On another subject, from another reader:If Target wants to get my business back, they have to knock off the “Must Buy Multiple Items” to get a Target gift card worth $5-$10. I do not need all these big packs that have these offers attached to them in Target’s weekly ads. It would behoove Target to offer a good cost to a single package purchase to gain my business back. I do not want to spend $15-$20 on certain goods. Also, these BOGO ads for certain categories, vitamins and supplements turn me off completely. I only need one of something, not being forced to buy 1 at regular price. Just reduce the cost by 25%, and I might come back in and shop Target. Ditto for Rite Aid and Walgreens.
My wife used to be a big Target customer, but no longer shops at Target. FYI, I went into a certain Target the other morning at 10:00 am, and the produce and meat departments looked like they had not been worked for one or two days. They were not ready for business that day.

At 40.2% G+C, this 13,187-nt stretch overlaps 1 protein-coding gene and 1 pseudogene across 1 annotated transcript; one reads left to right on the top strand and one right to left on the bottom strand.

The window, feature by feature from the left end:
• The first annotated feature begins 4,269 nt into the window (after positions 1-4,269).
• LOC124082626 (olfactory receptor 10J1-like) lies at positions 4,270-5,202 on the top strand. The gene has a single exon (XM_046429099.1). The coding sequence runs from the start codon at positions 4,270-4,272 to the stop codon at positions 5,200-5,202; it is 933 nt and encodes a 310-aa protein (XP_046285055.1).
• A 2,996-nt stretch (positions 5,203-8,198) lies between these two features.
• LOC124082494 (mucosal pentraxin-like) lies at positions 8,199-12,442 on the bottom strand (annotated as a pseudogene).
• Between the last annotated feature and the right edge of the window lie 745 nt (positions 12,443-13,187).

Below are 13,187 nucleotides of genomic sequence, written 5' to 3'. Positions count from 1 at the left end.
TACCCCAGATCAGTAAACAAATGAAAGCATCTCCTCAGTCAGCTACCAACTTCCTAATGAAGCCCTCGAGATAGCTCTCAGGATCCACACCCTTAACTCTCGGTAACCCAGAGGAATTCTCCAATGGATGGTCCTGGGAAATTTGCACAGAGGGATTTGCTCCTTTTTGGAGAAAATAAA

MNB reader Howard Davidson wanted to challenge something I wrote:I’d dispute your comment about the daily deals model not creating on-going value. As a consumer I’ve been exposed to literally dozens of new retailers and even better- entertainment and recreational choices I would never have known about without the benefit of the daily emails. Frankly the savings were icing on the cake - just to be exposed to interesting new products and services from both local and national vendors has proved a great value to me, and I suspect to many companies as well for whom Groupon and Living Social have created new patrons.
Maybe. But I think at least some of the problems that Groupon and Living Social are facing may be related to the fact that exposure to new businesses is not leading to long-term relationships and non-savings-driven purchases by customers. How many folks just wait for the next Groupon before going back?
On the broader subject of online shopping, and why a lot of people just hate to leave home, MNB reader Gail Nickel-Kailing wrote:We moved just a few weeks ago from Seattle to Helena, Montana. And if we still lived in Seattle, I’d agree that it’s becoming more and more difficult to “leave home” to do pretty much anything. Rush hour now lasts about 18 hours, and in some parts of the city gridlock is common. Simply getting in the car and heading out to any major retailer is a daunting task - never mind trying to cross Lake Washington from Seattle to Bellevue or back.